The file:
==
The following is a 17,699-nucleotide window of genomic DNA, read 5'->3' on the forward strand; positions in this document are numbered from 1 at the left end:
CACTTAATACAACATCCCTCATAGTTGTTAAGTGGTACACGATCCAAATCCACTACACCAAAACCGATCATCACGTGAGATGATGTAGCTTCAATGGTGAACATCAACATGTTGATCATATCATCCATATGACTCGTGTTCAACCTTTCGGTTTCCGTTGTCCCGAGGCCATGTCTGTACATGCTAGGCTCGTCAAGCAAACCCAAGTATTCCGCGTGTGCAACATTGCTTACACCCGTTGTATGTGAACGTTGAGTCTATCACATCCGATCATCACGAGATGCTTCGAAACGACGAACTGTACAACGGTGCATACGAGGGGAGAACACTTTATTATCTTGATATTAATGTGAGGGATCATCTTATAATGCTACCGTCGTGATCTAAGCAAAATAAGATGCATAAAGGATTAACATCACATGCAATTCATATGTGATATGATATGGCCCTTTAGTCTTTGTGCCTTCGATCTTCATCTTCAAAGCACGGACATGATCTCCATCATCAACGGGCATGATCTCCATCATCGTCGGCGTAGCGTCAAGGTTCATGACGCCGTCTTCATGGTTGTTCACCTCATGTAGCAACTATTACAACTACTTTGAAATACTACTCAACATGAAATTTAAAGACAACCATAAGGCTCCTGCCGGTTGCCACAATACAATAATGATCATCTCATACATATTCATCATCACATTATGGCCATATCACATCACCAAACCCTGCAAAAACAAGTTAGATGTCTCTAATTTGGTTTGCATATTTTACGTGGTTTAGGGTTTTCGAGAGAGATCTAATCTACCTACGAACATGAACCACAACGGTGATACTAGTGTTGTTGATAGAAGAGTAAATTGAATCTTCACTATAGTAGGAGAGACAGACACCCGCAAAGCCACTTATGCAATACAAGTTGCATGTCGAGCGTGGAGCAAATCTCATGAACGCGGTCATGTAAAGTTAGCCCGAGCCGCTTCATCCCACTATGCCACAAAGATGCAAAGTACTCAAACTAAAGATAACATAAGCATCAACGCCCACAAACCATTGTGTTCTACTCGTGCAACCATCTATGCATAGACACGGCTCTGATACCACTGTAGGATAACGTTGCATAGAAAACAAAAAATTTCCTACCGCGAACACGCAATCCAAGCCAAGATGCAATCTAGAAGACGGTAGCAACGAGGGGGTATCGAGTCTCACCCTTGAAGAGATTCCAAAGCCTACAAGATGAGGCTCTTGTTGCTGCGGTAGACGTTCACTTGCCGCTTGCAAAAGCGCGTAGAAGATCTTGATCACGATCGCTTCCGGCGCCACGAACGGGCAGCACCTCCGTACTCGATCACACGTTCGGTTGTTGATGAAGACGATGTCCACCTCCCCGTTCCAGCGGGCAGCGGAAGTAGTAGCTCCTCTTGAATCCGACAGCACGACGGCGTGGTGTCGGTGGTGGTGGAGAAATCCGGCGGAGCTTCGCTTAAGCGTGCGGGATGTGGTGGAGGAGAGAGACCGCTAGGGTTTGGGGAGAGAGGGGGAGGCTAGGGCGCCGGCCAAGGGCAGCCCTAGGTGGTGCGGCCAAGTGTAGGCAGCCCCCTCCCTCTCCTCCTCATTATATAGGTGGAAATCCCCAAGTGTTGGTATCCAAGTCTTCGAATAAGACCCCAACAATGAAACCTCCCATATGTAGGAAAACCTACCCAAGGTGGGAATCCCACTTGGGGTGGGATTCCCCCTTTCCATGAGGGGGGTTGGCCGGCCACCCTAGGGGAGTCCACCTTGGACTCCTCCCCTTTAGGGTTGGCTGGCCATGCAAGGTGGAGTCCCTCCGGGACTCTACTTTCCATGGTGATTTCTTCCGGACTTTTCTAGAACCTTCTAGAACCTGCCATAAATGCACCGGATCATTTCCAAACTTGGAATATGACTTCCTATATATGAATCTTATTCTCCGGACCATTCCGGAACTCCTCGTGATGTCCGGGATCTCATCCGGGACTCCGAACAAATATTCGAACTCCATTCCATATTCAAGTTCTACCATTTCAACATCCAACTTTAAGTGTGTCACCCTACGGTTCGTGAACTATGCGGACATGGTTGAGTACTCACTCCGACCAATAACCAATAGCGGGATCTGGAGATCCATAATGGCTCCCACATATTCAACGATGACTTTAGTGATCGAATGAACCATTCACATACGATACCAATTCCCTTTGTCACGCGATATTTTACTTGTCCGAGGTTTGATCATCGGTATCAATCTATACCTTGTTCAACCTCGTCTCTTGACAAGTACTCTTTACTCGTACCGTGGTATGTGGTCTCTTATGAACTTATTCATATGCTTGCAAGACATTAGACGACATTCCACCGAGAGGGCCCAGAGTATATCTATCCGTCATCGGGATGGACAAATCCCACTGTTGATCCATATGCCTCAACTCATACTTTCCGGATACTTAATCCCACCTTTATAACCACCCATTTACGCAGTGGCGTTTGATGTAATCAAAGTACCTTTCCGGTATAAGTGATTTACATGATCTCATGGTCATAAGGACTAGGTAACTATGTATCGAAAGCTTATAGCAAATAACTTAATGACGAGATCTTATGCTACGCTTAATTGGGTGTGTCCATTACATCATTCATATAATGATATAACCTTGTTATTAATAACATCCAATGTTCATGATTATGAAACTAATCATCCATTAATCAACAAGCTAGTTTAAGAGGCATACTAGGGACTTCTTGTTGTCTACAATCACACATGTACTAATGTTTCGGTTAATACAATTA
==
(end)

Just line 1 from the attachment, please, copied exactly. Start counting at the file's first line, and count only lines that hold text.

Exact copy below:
The following is a 17,699-nucleotide window of genomic DNA, read 5'->3' on the forward strand; positions in this document are numbered from 1 at the left end: